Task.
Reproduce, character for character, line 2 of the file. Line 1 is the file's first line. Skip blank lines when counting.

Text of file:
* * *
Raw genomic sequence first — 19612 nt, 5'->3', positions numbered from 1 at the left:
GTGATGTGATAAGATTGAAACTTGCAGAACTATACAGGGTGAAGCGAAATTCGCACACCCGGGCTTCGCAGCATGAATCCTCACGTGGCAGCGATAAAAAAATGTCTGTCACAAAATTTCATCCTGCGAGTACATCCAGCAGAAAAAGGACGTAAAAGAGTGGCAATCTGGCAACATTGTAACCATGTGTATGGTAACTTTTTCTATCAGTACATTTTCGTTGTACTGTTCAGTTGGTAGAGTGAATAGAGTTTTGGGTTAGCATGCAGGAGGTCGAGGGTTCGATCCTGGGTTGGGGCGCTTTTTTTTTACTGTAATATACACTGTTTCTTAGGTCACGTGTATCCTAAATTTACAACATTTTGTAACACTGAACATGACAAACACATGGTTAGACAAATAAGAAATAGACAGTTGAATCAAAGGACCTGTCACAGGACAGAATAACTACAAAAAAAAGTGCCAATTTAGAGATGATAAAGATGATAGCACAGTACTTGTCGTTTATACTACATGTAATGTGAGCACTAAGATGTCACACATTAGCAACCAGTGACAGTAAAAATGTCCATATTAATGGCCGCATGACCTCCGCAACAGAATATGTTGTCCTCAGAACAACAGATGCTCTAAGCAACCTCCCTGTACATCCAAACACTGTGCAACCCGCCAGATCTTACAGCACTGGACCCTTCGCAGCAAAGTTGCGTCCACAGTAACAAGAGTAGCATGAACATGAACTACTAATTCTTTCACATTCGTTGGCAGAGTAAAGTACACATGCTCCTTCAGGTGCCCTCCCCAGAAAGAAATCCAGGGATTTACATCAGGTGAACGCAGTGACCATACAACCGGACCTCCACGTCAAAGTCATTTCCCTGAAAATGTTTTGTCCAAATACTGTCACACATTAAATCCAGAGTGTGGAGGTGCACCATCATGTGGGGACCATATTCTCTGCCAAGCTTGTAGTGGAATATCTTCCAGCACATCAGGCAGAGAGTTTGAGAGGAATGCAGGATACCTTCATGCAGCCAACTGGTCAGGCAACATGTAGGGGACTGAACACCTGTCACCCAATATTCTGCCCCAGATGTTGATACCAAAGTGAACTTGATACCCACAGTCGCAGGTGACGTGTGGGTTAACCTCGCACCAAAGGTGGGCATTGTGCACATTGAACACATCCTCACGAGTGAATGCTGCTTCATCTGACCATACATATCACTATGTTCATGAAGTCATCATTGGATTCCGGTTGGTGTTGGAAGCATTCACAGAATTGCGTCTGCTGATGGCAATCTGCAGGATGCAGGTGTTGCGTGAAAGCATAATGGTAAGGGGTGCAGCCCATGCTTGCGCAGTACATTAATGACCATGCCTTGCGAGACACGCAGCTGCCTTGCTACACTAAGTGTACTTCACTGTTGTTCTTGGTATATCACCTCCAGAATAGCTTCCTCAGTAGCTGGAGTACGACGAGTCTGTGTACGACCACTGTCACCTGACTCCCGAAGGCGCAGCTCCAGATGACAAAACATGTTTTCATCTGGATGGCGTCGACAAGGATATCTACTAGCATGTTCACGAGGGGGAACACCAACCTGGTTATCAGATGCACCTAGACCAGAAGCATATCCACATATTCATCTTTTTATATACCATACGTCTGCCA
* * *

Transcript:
GTGATGTGATAAGATTGAAACTTGCAGAACTATACAGGGTGAAGCGAAATTCGCACACCCGGGCTTCGCAGCATGAATCCTCACGTGGCAGCGATAAAAAAATGTCTGTCACAAAATTTCATCCTGCGAGTACATCCAGCAGAAAAAGGACGTAAAAGAGTGGCAATCTGGCAACATTGTAACCATGTGTATGGTAACTTTTTCTATCAGTACATTTTCGTTGTACTGTTCAGTTGGTAGAGTGAATAGAGTTTTGGGTTAGCATGCAGGAGGTCGAGGGTTCGATCCTGGGTTGGGGCGCTTTTTTTTTACTGTAATATACACTGTTTCTTAGGTCACGTGTATCCTAAATTTACAACATTTTGTAACACTGAACATGACAAACACATGGTTAGACAAATAAGAAATAGACAGTTGAATCAAAGGACCTGTCACAGGACAGAATAACTACAAAAAAAAGTGCCAATTTAGAGATGATAAAGATGATAGCACAGTACTTGTCGTTTATACTACATGTAATGTGAGCACTAAGATGTCACACATTAGCAACCAGTGACAGTAAAAATGTCCATATTAATGGCCGCATGACCTCCGCAACAGAATATGTTGTCCTCAGAACAACAGATGCTCTAAGCAACCTCCCTGTACATCCAAACACTGTGCAACCCGCCAGATCTTACAGCACTGGACCCTTCGCAGCAAAGTTGCGTCCACAGTAACAAGAGTAGCATGAACATGAACTACTAATTCTTTCACATTCGTTGGCAGAGTAAAGTACACATGCTCCTTCAGGTGCCCTCCCCAGAAAGAAATCCAGGGATTTACATCAGGTGAACGCAGTGACCATACAACCGGACCTCCACGTCAAAGTCATTTCCCTGAAAATGTTTTGTCCAAATACTGTCACACATTAAATCCAGAGTGTGGAGGTGCACCATCATGTGGGGACCATATTCTCTGCCAAGCTTGTAGTGGAATATCTTCCAGCACATCAGGCAGAGAGTTTGAGAGGAATGCAGGATACCTTCATGCAGCCAACTGGTCAGGCAACATGTAGGGGACTGAACACCTGTCACCCAATATTCTGCCCCAGATGTTGATACCAAAGTGAACTTGATACCCACAGTCGCAGGTGACGTGTGGGTTAACCTCGCACCAAAGGTGGGCATTGTGCACATTGAACACATCCTCACGAGTGAATGCTGCTTCATCTGACCATACATATCACTATGTTCATGAAGTCATCATTGGATTCCGGTTGGTGTTGGAAGCATTCACAGAATTGCGTCTGCTGATGGCAATCTGCAGGATGCAGGTGTTGCGTGAAAGCATAATGGTAAGGGGTGCAGCCCATGCTTGCGCAGTACATTAATGACCATGCCTTGCGAGACACGCAGCTGCCTTGCTACACTAAGTGTACTTCACTGTTGTTCTTGGTATATCACCTCCAGAATAGCTTCCTCAGTAGCTGGAGTACGACGAGTCTGTGTACGACCACTGTCACCTGACTCCCGAAGGCGCAGCTCCAGATGACAAAACATGTTTTCATCTGGATGGCGTCGACAAGGATATCTACTAGCATGTTCACGAGGGGGAACACCAACCTGGTTATCAGATGCACCTAGACCAGAAGCATATCCACATATTCATCTTTTTATATACCATACGTCTGCCA